I was born of a matchstick
My mother and her stove are my first memories
and the strongest
so much so that I trust smoke more than I trust human beings,
more because it fades with a grace
I was born
just before my mother slipped into a coma
not the usual kind
but the one in which you are conscious and walking around
and no one knew
she fainted on Thursday, the 6th, and never woke up,
In the coma, she painted butterflies on my stomach
and cowdung on the walls.
She made kheer for me
even on the days she counted her sleeping pills.
She made bridges for us to come back
and we kept on burning them,
gradually and even ceremoniously sometimes.
We were proud of crossing the river,
She was afraid of becoming one.
And she decided to overturn a bus one night but relented,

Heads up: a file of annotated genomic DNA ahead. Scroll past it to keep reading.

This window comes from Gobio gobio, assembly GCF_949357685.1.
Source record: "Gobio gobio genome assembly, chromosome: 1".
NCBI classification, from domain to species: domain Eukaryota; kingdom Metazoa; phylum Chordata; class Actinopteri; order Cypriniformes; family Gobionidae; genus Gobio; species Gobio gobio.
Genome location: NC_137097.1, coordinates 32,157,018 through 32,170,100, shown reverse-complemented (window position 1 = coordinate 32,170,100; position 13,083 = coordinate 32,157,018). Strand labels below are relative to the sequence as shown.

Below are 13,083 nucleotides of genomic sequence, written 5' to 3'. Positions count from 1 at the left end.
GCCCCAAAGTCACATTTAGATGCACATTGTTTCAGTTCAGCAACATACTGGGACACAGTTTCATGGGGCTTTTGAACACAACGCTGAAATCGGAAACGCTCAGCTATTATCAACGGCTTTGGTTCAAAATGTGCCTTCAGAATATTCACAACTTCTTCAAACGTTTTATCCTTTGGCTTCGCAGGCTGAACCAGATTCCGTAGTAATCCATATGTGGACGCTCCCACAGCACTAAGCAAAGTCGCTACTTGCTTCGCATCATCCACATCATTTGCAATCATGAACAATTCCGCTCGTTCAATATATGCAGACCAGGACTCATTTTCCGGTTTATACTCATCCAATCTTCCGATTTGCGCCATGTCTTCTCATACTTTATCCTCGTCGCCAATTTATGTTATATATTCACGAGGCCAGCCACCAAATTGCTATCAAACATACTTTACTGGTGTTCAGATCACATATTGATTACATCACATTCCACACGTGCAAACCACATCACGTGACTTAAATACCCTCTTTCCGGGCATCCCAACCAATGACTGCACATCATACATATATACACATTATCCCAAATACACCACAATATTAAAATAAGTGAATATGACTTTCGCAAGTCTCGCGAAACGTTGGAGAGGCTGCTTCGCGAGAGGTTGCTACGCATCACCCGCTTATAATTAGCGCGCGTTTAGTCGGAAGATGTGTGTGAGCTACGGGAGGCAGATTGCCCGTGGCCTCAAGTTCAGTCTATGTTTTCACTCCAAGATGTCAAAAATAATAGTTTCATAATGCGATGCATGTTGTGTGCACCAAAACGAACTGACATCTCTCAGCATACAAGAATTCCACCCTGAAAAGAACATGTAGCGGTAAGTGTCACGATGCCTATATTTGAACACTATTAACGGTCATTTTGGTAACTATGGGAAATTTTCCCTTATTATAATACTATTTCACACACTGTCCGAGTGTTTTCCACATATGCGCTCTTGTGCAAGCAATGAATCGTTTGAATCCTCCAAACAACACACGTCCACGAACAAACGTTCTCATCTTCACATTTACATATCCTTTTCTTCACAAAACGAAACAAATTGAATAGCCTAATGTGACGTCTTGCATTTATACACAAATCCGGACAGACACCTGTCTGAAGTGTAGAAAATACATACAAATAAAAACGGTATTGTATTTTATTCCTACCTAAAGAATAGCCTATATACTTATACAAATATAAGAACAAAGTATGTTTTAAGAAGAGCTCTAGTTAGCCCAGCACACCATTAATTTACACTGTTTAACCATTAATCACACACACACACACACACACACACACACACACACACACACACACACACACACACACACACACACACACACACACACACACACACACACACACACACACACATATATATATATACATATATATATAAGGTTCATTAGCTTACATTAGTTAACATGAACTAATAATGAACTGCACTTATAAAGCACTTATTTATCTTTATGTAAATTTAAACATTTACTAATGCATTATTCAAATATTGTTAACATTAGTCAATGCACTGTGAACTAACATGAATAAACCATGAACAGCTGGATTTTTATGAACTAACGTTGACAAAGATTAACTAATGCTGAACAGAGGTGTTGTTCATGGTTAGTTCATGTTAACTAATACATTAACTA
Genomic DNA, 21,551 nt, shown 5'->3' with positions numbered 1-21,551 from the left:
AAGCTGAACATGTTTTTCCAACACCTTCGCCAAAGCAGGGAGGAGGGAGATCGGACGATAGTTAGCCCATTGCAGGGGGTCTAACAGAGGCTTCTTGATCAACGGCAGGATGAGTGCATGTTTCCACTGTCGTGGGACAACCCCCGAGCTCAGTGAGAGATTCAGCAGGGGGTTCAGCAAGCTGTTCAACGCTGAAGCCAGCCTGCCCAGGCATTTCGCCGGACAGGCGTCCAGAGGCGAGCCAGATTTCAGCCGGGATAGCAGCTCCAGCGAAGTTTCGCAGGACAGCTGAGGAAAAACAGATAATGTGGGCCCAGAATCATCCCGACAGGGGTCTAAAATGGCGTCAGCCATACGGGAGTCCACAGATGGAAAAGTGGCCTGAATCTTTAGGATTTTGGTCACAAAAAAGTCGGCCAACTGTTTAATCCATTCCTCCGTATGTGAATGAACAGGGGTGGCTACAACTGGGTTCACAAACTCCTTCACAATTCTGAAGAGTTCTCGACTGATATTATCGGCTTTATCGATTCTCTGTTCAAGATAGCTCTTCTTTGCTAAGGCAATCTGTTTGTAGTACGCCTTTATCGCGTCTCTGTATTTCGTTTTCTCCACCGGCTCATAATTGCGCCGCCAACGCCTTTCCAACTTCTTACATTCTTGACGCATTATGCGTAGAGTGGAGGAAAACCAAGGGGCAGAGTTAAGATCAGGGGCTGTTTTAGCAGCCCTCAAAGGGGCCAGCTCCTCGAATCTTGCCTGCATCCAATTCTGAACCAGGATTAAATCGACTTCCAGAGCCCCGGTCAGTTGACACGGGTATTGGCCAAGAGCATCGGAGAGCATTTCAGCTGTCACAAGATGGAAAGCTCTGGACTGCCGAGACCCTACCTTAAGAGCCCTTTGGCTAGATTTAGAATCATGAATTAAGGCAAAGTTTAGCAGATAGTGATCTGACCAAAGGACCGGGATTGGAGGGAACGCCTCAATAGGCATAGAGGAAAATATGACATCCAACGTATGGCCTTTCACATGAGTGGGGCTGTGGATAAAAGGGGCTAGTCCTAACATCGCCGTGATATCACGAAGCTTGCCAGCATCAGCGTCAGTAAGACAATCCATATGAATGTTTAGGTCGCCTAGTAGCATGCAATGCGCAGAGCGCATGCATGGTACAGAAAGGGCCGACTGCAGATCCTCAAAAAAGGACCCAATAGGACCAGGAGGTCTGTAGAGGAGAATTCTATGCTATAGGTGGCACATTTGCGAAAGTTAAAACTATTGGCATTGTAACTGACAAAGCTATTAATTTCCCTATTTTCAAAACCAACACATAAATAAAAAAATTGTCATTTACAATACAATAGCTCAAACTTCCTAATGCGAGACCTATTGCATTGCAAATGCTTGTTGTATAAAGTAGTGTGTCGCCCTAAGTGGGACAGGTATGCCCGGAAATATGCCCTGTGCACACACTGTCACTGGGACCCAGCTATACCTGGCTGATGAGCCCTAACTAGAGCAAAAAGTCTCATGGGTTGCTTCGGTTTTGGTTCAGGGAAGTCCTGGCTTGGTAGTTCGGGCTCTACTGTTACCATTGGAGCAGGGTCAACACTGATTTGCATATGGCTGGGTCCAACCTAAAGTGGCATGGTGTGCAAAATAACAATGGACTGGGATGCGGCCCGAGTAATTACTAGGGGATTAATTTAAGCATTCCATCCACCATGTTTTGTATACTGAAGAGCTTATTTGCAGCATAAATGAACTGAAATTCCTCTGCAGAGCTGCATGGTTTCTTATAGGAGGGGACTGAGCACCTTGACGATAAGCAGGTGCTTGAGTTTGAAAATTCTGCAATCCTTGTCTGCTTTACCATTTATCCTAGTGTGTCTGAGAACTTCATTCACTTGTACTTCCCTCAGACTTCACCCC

She remembered all the helpline numbers
but never called any.
As I said, in the coma, she made magic for us
and made tea for my father’s friends and love for him.
She made love
and I shouldn’t talk about it anymore
As I shouldn’t about the fire
that has engulfed me ever since
or the coal lumps I found in her sandook.
You should touch your mother’s feet
and put her name behind yours if you are the activist type
but you shouldn’t talk about your mother’s eternal coma
and the love she made
and the love